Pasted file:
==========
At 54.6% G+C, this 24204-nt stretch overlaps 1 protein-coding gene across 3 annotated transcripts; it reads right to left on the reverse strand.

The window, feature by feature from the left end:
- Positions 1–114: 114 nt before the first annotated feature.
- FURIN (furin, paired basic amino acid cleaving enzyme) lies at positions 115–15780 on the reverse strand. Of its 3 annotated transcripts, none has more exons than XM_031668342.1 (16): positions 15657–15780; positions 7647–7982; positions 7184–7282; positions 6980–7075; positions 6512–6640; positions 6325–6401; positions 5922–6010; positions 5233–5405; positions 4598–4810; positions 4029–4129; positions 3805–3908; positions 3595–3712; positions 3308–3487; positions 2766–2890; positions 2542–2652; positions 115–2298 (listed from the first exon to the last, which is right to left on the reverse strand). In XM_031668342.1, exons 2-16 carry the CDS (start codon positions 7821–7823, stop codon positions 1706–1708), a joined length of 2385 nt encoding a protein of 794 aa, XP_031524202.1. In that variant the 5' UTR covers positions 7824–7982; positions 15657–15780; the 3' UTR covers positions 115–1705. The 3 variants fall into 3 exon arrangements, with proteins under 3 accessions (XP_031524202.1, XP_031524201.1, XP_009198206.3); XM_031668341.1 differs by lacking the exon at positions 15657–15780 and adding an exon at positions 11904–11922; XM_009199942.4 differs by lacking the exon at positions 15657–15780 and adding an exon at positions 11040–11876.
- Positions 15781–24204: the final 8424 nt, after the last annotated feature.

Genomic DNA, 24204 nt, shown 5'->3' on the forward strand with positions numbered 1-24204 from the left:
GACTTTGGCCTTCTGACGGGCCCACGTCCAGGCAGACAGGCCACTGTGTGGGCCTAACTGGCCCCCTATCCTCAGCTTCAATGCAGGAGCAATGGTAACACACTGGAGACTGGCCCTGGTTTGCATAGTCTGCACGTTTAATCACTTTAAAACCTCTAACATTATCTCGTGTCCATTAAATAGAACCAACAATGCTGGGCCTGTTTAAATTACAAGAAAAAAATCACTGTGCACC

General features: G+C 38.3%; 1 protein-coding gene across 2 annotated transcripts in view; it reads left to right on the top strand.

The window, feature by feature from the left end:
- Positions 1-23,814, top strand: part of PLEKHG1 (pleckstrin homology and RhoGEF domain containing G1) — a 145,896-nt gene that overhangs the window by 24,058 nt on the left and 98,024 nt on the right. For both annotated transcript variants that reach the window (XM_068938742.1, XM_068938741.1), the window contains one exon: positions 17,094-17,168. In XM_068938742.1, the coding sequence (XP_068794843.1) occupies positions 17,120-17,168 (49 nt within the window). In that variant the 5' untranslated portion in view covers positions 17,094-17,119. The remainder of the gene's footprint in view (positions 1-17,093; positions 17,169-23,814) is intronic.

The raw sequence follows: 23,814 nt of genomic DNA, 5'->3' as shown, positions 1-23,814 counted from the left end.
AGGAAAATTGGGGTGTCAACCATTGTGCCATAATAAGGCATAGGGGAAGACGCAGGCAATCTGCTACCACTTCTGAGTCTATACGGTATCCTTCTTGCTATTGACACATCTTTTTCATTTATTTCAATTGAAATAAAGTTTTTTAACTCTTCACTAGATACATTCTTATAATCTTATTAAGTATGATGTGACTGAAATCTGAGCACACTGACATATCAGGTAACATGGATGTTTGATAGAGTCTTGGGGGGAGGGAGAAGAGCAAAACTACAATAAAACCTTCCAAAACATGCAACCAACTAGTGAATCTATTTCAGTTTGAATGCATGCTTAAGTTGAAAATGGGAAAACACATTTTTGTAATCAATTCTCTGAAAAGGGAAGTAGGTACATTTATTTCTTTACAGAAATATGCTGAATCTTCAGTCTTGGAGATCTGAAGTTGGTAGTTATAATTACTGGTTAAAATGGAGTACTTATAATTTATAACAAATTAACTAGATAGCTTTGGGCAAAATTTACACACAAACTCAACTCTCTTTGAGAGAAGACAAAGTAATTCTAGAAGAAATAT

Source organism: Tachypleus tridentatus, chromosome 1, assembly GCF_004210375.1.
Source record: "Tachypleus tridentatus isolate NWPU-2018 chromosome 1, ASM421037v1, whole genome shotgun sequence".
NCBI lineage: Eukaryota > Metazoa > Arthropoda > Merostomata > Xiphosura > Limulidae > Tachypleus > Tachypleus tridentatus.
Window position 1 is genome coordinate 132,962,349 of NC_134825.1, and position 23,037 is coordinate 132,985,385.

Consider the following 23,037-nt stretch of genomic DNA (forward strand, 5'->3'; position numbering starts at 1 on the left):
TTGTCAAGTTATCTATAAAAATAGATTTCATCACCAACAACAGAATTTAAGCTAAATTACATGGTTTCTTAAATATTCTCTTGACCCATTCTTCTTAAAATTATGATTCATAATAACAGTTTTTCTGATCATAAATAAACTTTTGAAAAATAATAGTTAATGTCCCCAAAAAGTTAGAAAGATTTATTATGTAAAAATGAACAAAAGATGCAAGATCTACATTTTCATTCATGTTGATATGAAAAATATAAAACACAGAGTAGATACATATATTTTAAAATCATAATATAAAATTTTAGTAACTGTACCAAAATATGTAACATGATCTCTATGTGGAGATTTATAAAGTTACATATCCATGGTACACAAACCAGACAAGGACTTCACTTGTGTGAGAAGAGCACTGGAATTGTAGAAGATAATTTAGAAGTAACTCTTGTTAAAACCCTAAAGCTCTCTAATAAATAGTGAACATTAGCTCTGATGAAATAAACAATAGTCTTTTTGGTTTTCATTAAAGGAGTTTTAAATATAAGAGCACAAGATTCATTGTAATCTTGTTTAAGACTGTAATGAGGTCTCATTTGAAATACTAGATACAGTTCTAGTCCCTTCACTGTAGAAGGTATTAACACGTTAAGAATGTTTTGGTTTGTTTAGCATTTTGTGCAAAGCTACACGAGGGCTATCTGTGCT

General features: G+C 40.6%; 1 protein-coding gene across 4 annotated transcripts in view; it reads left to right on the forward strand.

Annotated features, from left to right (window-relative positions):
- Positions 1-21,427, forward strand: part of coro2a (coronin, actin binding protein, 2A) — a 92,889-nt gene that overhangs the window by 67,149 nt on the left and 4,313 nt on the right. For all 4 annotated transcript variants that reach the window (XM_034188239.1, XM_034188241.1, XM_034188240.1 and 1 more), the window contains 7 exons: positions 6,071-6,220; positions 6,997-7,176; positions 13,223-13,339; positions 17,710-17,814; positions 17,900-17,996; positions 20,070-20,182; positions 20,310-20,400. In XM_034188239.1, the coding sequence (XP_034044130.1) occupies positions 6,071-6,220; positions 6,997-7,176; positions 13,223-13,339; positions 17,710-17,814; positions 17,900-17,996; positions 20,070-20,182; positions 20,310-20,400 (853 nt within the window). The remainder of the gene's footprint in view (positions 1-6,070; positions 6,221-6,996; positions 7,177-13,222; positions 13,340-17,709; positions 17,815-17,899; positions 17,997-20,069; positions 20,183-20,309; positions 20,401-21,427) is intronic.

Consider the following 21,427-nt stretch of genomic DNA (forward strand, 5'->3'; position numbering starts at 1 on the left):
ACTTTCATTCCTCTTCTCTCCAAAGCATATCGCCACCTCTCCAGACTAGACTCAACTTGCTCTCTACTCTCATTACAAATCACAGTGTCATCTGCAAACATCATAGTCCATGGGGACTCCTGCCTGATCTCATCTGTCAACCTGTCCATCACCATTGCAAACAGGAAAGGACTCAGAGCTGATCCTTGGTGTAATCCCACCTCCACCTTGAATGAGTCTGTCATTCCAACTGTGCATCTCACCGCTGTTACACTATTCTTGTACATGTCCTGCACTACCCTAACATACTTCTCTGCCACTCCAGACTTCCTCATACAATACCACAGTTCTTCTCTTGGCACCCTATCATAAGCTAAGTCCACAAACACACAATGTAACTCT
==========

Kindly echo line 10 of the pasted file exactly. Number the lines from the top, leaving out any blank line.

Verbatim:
- Positions 1-23,814, top strand: part of PLEKHG1 (pleckstrin homology and RhoGEF domain containing G1) — a 145,896-nt gene that overhangs the window by 24,058 nt on the left and 98,024 nt on the right. For both annotated transcript variants that reach the window (XM_068938742.1, XM_068938741.1), the window contains one exon: positions 17,094-17,168. In XM_068938742.1, the coding sequence (XP_068794843.1) occupies positions 17,120-17,168 (49 nt within the window). In that variant the 5' untranslated portion in view covers positions 17,094-17,119. The remainder of the gene's footprint in view (positions 1-17,093; positions 17,169-23,814) is intronic.